Built in 2007, Turnaround Skate Park in Sitka is a playground for adrenaline-seekers of all skill levels, from kids on scooters to young adults on long boards. In recent years, however, the reputation of the space has been shaken by steady reports of alcohol and drug use by non-skating adults. Skaters have had enough with the unwelcome company. So, the city has decided to shed some light on the situation.
The skate park is at the bottom of a gravel hill, in the curlicue where PBYs used to make a U-turn. Sitka’s airport was relocated years ago and now, the only turnarounds you’ll see now made by wiry teenagers on wheels.
Greg Timby is one of them. “I’d say three different kinds of crowds come [to the skate park],” he said. “You have those who come to skate and that’s the guys who I hang out with. The skaters. The surfers of the asphalt.”
Timby practices a form of rollerblading called “aggressive skating.” He’ll dash towards a concrete ledge, lift his skates off the ground, and for a frozen moment, just hang there. Touch his toes, or spin 360 degrees around.
“The rush of adrenaline when you come off a successful stunt and you land it…you can feel the crowd sharing your head,” said Timby. “You don’t have to have anybody around. It’s just powerful you know.”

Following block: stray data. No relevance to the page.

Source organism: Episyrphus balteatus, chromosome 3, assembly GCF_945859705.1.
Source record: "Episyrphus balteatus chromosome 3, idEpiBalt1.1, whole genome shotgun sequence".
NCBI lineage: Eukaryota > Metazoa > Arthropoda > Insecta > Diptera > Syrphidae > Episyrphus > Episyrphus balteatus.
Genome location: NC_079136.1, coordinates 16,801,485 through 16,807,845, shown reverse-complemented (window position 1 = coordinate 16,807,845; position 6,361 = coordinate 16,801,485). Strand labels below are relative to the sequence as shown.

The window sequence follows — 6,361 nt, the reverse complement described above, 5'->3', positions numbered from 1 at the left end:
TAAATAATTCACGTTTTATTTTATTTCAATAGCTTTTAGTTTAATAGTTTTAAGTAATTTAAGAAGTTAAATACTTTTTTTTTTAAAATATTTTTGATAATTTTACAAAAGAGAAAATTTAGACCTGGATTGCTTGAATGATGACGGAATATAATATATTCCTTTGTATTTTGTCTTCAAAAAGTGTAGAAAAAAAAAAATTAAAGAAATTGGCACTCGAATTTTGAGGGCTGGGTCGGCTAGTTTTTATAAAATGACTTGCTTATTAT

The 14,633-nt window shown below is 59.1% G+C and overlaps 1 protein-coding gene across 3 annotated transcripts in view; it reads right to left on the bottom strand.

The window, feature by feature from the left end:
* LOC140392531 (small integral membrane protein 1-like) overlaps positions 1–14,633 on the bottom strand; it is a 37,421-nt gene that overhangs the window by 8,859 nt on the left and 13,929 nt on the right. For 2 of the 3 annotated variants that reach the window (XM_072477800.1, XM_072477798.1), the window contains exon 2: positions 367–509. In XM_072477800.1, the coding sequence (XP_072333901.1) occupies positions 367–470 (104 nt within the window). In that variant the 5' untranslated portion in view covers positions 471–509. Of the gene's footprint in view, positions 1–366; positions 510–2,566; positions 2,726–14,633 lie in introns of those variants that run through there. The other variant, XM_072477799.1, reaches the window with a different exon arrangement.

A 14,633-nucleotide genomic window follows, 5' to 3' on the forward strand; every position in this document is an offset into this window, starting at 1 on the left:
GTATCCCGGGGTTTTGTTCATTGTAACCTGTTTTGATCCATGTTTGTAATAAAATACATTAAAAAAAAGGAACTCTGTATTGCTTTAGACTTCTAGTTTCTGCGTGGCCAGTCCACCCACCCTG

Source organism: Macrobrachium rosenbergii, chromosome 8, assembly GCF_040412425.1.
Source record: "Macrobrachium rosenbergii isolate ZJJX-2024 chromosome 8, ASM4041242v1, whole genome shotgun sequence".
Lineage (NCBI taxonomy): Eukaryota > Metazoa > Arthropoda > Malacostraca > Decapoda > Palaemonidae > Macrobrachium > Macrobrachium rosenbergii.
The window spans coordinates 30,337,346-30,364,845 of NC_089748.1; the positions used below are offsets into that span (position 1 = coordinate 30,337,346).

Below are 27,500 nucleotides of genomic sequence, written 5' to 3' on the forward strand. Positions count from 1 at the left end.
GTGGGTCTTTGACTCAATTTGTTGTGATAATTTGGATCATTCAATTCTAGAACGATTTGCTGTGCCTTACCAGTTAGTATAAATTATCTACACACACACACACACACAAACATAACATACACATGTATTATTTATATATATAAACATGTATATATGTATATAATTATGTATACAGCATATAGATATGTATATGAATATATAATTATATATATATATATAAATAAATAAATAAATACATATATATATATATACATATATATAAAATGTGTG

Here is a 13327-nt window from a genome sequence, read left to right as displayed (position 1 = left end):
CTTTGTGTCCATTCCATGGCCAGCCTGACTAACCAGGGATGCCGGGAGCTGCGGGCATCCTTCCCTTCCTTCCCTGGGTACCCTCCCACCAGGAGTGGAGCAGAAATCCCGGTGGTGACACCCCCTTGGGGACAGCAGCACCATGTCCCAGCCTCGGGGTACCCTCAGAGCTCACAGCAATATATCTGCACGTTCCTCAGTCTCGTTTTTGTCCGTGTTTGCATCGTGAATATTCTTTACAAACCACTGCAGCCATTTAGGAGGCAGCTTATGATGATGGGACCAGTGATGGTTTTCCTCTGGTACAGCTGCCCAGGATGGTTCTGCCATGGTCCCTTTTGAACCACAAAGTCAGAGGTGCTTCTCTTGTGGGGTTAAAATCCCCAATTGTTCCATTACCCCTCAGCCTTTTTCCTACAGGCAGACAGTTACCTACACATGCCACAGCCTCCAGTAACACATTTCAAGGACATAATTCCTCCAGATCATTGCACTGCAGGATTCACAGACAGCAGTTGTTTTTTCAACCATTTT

The second crowd consists mostly of kids who come to watch. And then, there’s the third crowd, which Timby described as, “The adults who come here. And we don’t really talk to them because we don’t really know what they’re up to. We just kind of ignore them. A couple of the skaters are tough enough. They’ll go over and confront them.We need peace. We don’t like people laughing at our mistakes.”
In the past three years, Sitka Police have responded to 105 calls concerning the skate park: 40 calls in 2013, 35 calls in 2014, and 30 calls so far this year. Most were for suspicious activity, but some callers cited alcohol consumption, underage smoking, and drug use. Keenan Sturm, an 8th grader at Blatchley Middle School, was on his scooter one night and an intoxicated male enter the skate park.
“He fell a couple times and landed on his head,” said Sturm. “His head started bleeding. So, and I called the cops on him.”
This activity is seldom, but enough to unnerve Timby and his fellow skaters. Of the adult visitors, Timby said, “I shouldn’t be mean to them, but at the same time sometimes you just gotta let ‘em know, ‘You can’t do that kind of stuff here.’ It gives us a bad rap. Makes the skaters look bad. Which kind of sucks.
Ben White is the principal of Blatchley Middle School, which is right down the street from the skate park, and a father of three. White said, “I’ve yet to hear from any of the students or any of the parents that the skate park has affected school in this way or that way. As a parent, though, with young kids, when I’ve gone to the skate park there’s beer bottles. There’s cigarettes.”
The Park and Rec Department is thinly staffed, with only three full time members for 30 sites. So, there is no designated supervisor or custodian for the skate park.